The Gun Doctor


The Rifles of Pearl Harbor

Welcome to this week’s edition of the Gun Doctor.

Just before 8:00 am on Sunday December 7th, 1941, the Japanese attacked Pearl Harbor and the rest as they say is history.

Part of that history were the rifles used as noted this week in an article written in

The most common rifle used was the M1903 Springfield bolt action .30-06 with an internal five shot magazine. The Springfield was used by the Marines and held in the Navy’s small arms lockers and armories. Even lighthouse keepers and NPS park rangers in the months before the attack were issued M1903’s (on loan from the Army) and .45’s for use in patrol work along the coastline.

In 1937 a new rifle was adopted by the Army to replace the M1903 and it too was chambered in .30-06 but loaded from an eight shot en-bloc clip. The Army’s new M1 Garand were far and few during the attack and many soldiers relied on the M1903.

But those who did carry the new M1 Garand encountered another problem. The M1903 used a five round stripper clip to charge the bolt action rifle that didn’t fit the new M1.

The problem was that the .30-06 ammo was often prepacked in bandoliers for the older rifle.

When the attack occurred the new M1s were handed out and those soldiers could only fire one round at a time as the prepack bandoliers wouldn’t work in the M1. One soldier reported firing the 60-round bandolier in the new M1 one shot at a time.

During the first wave four enemy planes were shot down by Army guns but most of those guns were BARs and machineguns.

The surprise attack left many battleships helpless as they couldn’t use their 4-inch guns and instead had to rely on topside weapons, Browning Automatic Rifles and Thompson sub-machine guns.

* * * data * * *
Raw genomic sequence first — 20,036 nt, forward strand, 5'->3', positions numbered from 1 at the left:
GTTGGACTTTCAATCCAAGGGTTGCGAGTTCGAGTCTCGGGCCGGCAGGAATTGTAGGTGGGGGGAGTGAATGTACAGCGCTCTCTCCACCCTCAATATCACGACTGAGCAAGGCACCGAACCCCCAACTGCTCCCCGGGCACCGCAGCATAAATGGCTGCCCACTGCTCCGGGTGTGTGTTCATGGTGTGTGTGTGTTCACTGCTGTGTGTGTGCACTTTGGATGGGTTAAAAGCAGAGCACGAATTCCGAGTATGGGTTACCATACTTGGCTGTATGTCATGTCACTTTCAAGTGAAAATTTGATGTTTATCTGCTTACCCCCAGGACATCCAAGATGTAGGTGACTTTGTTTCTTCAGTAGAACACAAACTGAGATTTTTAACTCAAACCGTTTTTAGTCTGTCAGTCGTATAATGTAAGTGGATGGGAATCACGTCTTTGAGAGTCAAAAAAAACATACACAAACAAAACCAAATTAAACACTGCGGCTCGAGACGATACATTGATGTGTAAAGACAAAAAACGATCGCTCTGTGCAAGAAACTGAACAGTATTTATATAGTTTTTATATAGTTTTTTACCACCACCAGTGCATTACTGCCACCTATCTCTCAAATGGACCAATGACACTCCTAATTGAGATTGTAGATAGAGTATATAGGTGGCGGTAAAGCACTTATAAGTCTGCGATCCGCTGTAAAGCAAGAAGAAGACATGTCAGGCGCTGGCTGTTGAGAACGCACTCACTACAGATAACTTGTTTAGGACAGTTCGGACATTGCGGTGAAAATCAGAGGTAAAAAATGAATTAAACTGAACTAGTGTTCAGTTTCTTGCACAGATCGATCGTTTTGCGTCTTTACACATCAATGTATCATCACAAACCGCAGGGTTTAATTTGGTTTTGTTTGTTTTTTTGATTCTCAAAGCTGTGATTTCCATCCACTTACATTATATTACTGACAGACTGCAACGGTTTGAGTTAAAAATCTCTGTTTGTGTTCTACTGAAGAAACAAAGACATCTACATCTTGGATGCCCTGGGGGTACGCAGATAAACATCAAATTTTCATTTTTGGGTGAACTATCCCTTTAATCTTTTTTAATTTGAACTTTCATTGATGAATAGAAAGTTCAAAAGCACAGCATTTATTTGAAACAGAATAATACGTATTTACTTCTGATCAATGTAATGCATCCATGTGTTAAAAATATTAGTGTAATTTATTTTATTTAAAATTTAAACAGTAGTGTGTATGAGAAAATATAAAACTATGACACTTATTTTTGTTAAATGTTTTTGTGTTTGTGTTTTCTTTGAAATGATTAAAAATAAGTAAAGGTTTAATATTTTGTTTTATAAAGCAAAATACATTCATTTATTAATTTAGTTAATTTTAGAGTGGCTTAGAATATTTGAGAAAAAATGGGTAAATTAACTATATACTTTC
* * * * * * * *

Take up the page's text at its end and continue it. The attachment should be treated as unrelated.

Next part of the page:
Many of the rifles and firearms are still in existence today but even more impressive are the stories told by those who served and have been named the “Greatest Generation”.

But many of those stories are fading with those who served as there are approximately 240,000 WWII Vets alive today out of the 16 million that served during World War II.

My father was a Navy Veteran of World War II. He left high school early along with 27 others who would not graduate with their class. While he saw little to no action on a Navy supply ship, after the war they docked in Hawaii where there were piles of enemy gear and weapons. They each were allowed to take on item as a souvenir and he chose a Japanese Rifle, which went missing for several years when he returned home but was found in a friend’s basement years later. Had it not been for the government certificate, taped to the rifle stock, that allowed him to possess the rifle, it may have been lost for good. But now it remains in our family and will be passed down for generations to come as a reminder of World War II.

Another man I had the pleasure to know and work with had also served in WWII. He was a Marine assigned to the USS Phoenix. The USS Phoenix was a light cruiser and was one of the few ships to escape unharmed from the attack at Pearl Harbor. “Pops” as we called him, told the story of the attack. The ship’s captain wasn’t on board the Phoenix at the time of the attack and the gang plank which had nicely polished brass on the rails was dropped into the harbor as they frantically tried to maneuver the ship out of the harbor.

He recalled as a young 18-year-old Marine not familiar with the ship he was assigned to that he ran into the hold to retrieve ammo for the deck guns. He said he carried numerous boxes to the deck before he discovered he was delivering .30 caliber ammo to a .50 caliber gun.

Eventually the USS Phoenix made it out of the harbor and joined other ships to search for the enemy aircraft carriers which they never did locate.

If you know someone from the greatest generation who served during WWII it is well worth your time to hear their stories and never too late to say thank you.

This week we at the Gun Doctor and all from Smokin Gun Worx remember all those of the greatest generation who served, and we say thank you and to those who never made it home from that fateful day, we will not forget.

For the Gun Doctor and Smokin Gun Worx,

I’m Tim Bivins

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